We should not rejoice at Donald Trump's attack on Huawei. If Europe does not want to one day be the victim of the same diktat by Washington, it must unite its forces in research and diplomacy.
The United States used to be the world's policeman. Then it became its referee. And that must disturb the French as Europeans, causing them to react.
While America protected the Western democracies against the communist threat after World War II, Europe had no cause for complaint. In defending its interests, the U.S. also defended those of the Old Continent, with which it shared values and concerns. But now the world has gone from an ideological cold war to a technological one, and a widening gap has appeared between the two sides of the Atlantic.
Donald Trump's America is not seeking to defend the West or the rest of the world; it is only concerned with its own interests. The American cop used to defend itself, of course, but not only that. The American referee was not at all impartial: It decided in favor of its team by unilaterally establishing rules that the rest of the planet had to obey without the slightest recourse or ability to verify whether the Americans were abiding by the same rules they imposed on others.
The European banks, which have, for example, already had to pay billions of dollars in fines to the Yankee taxman for having infringed on Washington's embargo on Iran, complained before about American justice's extraterritoriality. Last year it was the supplier ZTE, this year it is Huawei’s turn to be the victim of a presidential decree signed by the White House as Huawei now stands accused of cyber espionage. By depriving the 5G leader of the tiniest components "made in the USA," this decree can surely weaken Huawei, but the high costs will also damage companies that rely on it to supply their future networks.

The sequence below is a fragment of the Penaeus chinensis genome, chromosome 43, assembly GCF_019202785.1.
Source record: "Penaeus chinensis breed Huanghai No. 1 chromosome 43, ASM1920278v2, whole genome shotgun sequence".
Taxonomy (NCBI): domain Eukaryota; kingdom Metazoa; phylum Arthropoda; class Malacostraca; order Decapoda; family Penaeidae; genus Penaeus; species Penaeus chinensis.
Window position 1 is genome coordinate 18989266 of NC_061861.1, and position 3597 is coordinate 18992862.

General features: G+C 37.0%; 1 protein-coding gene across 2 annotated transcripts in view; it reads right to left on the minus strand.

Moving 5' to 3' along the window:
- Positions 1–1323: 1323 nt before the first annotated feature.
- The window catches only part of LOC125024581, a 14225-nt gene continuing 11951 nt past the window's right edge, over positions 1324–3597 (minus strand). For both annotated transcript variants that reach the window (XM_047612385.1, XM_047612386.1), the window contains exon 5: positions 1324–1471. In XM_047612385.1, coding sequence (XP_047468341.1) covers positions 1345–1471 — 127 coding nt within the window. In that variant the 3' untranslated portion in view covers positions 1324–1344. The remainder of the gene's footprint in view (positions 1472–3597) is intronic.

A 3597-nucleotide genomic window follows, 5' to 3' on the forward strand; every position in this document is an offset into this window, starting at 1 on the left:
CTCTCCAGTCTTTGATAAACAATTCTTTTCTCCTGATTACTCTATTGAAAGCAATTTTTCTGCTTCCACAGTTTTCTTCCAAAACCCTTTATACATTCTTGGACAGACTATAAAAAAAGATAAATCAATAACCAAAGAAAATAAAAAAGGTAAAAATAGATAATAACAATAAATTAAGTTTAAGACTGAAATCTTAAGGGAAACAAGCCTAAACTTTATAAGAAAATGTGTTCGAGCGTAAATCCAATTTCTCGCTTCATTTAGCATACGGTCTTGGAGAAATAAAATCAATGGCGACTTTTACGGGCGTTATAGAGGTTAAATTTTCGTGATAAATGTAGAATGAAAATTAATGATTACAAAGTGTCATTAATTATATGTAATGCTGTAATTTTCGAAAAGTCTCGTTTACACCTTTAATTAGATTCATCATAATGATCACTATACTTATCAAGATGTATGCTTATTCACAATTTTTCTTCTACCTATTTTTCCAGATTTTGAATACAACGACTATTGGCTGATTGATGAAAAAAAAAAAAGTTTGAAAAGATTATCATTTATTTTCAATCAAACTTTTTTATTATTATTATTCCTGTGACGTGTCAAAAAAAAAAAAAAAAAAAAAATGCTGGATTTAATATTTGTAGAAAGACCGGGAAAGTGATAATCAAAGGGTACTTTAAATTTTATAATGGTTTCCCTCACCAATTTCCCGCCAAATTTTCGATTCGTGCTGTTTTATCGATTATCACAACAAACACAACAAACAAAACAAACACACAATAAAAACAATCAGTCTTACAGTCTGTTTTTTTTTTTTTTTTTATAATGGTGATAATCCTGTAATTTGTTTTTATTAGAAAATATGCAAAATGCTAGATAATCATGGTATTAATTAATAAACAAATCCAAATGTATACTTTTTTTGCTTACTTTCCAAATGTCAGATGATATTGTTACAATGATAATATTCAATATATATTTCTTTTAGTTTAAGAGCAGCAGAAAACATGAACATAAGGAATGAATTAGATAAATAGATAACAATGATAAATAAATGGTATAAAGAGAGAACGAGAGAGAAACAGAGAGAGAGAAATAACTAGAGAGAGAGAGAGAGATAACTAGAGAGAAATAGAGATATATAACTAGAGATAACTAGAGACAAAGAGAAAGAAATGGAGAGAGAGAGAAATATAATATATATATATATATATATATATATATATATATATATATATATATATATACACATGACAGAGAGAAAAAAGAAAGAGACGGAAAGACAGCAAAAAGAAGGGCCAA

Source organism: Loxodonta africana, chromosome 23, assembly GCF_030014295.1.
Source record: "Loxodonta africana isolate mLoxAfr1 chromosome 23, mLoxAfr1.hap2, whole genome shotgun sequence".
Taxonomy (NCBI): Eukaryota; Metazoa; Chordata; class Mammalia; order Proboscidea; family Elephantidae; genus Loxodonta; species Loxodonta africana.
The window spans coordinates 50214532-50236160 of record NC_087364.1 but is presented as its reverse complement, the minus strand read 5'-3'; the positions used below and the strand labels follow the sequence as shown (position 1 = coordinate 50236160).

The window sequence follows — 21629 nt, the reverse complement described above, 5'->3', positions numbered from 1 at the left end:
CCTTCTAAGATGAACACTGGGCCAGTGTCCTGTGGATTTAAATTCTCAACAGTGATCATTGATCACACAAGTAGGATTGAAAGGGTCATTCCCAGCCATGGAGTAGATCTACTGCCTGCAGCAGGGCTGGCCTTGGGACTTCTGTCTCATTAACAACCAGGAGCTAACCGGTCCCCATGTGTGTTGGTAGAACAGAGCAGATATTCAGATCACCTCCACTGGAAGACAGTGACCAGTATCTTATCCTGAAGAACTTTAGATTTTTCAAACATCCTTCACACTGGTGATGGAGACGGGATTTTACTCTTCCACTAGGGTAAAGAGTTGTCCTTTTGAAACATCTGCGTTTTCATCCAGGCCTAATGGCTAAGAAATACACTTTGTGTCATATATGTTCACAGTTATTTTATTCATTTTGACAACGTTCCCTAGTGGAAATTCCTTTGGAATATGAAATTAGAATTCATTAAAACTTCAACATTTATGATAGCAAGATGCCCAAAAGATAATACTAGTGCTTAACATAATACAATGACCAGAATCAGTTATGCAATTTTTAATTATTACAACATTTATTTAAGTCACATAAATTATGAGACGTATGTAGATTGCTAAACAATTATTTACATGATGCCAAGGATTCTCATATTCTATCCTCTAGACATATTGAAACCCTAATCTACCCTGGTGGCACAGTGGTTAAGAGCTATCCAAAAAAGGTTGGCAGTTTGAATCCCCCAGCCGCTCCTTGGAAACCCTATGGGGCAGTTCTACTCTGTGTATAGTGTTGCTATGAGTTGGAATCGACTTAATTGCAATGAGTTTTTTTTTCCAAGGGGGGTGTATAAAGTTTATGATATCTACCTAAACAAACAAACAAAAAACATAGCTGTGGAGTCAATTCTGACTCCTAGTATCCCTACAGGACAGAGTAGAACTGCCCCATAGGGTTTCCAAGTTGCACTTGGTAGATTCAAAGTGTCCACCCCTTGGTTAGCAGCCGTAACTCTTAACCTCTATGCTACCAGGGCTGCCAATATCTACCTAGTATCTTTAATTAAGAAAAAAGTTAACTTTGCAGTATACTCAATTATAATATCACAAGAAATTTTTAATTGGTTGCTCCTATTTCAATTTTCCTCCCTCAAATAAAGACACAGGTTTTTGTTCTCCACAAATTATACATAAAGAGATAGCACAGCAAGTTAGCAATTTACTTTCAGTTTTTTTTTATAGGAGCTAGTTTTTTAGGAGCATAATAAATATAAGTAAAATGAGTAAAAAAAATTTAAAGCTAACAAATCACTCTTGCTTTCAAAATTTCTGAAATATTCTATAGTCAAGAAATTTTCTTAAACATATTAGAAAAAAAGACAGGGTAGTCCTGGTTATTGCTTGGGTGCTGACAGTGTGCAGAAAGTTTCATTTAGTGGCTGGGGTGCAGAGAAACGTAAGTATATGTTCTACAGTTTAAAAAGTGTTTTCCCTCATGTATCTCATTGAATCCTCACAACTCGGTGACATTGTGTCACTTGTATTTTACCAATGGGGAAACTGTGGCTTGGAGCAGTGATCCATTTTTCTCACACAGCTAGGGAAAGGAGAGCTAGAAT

For Europeans, America's coercion of China must serve as a warning. To be sure, Europe can congratulate itself on seeing the U.S. weaken a competitor of Nokia and Ericsson. However, our victory risks being short-lived. The truth is that we are now living in an ultratechnological world, in which very soon nothing will be able to work without certain components or software. This is to say that no one can tell whether the U.S., after sanctioning China, would not also strike European businesses. With our sovereignty at stake, we cannot bet that even a post-Trump America would make a totally reliable ally. To regain control of our technological destiny and be self-reliant in the face of coercion, we have no choice but to pool our resources and unite. The upcoming European elections must become the realization of this vision.